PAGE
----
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Bridge works uncover nation's oldest house

WELCOME to the oldest house in Scotland – newly unearthed by archaeologists amid work to build a new bridge over the Firth of Forth.

It is only seven metres long, has no roof, and you won't learn much about it from its home report but, according to experts, this 10,500-year-old site is the location of one of the most important homes ever built.

The remains of the oval structure – as imagined in our artist's impression – give an extraordinary insight into the lives of the earliest hunter-gatherer Scots.

Found in a field at Echline, South Queensferry, the "first house" dates back to the Mesolithic period, around 10,252 years ago – some 5000 years before Stonehenge was built on Salisbury Plain and Skara Brae built on Orkney.

Nearly seven metres long by just over half a metre deep, the dwelling was held up by a circle of wooden posts.

It was discovered as part of routine archaeological excavations before work started on the Forth Replacement Crossing project.

Carbon dating and analysis of more than 1000 flint tools revealed the building stood in 8240 BC.

Researchers believe the walls and roof were carpeted with layers of turf, moss and grasses, and that there may have been several fireplaces inside the house.

Ed Bailey, project manager for Headland Archaeology, the company that carried out the works, said: "The discovery of this previously unknown and rare type of site has provided us with a unique opportunity to further develop our understanding of how early prehistoric people lived along the Forth.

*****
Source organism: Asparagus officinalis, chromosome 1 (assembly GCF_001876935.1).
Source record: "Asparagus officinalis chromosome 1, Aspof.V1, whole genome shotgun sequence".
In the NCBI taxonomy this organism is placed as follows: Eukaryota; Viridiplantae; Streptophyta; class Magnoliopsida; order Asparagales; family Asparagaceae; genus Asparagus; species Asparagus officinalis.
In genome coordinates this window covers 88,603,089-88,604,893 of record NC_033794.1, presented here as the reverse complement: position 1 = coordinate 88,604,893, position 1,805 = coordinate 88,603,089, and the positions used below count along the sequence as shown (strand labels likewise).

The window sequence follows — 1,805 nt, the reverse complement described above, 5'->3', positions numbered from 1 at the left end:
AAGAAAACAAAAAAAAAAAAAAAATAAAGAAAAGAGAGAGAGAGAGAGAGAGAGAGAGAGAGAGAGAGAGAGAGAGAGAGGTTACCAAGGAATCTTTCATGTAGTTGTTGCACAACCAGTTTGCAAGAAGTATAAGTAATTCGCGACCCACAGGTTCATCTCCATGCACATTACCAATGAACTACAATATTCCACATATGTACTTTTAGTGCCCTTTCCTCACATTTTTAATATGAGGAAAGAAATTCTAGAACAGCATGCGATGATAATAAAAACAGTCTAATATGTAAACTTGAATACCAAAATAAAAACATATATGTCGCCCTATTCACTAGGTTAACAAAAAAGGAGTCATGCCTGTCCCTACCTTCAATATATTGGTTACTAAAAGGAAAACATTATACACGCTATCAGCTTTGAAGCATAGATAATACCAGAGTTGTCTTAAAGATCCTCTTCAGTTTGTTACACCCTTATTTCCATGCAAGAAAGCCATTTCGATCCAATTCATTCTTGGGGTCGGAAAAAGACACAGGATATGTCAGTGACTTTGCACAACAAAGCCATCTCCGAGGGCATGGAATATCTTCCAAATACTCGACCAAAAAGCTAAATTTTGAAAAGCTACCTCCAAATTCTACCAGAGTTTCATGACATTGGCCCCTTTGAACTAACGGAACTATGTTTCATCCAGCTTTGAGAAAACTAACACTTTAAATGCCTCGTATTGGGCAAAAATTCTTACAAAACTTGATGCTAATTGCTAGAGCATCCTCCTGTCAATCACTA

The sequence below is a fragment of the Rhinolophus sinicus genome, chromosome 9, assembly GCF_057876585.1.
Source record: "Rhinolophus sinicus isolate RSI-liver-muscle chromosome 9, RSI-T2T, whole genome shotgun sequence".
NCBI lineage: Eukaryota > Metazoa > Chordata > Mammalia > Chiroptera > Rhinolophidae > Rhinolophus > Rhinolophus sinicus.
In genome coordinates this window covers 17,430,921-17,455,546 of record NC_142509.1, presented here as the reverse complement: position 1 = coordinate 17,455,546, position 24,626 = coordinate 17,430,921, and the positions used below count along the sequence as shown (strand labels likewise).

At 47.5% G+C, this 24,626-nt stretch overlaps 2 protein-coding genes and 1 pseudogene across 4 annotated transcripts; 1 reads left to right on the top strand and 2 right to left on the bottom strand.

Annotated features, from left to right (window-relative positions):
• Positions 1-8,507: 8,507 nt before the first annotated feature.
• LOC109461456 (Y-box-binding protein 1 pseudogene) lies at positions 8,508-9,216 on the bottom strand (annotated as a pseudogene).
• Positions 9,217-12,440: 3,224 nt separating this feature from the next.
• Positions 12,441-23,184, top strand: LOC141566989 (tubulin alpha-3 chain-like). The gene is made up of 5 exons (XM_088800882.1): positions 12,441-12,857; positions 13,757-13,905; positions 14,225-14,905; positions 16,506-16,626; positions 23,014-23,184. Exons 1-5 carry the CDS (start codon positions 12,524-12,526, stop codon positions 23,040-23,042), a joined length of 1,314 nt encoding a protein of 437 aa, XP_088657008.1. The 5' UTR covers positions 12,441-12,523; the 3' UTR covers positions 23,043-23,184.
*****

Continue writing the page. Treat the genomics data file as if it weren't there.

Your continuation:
"Specialist analysis of archaeological and palaeo-environmental evidence recovered in the field is ongoing. This will allow us to put the pieces together and build a detailed picture of Mesolithic lifestyle."

The site has also yielded large quantities of charred hazelnut shells, indicating these nuts were an important source of food for the hunter-gatherers. Its owners would have used the dwelling during the winter months, rather than all year round.

Historic Scotland senior archaeologist Rod McCullagh, an adviser to the project, said: "This discovery and, especially, the information from the laboratory analyses adds valuable information to our understanding of a small but growing list of buildings erected by Scotland's first settlers after the last glaciation,10,000 years ago.

"The radiocarbon dates that have been taken from this site show it to be the oldest of its type found in Scotland, which adds to its significance."

Archaeologists in charge of the dig said all of the artefacts will be preserved.

The excavation works were carried out to ensure any evidence was recorded and recovered before construction began on the Forth Replacement Crossing.

Transport Minister Keith Brown said the find was "an important and exciting discovery".

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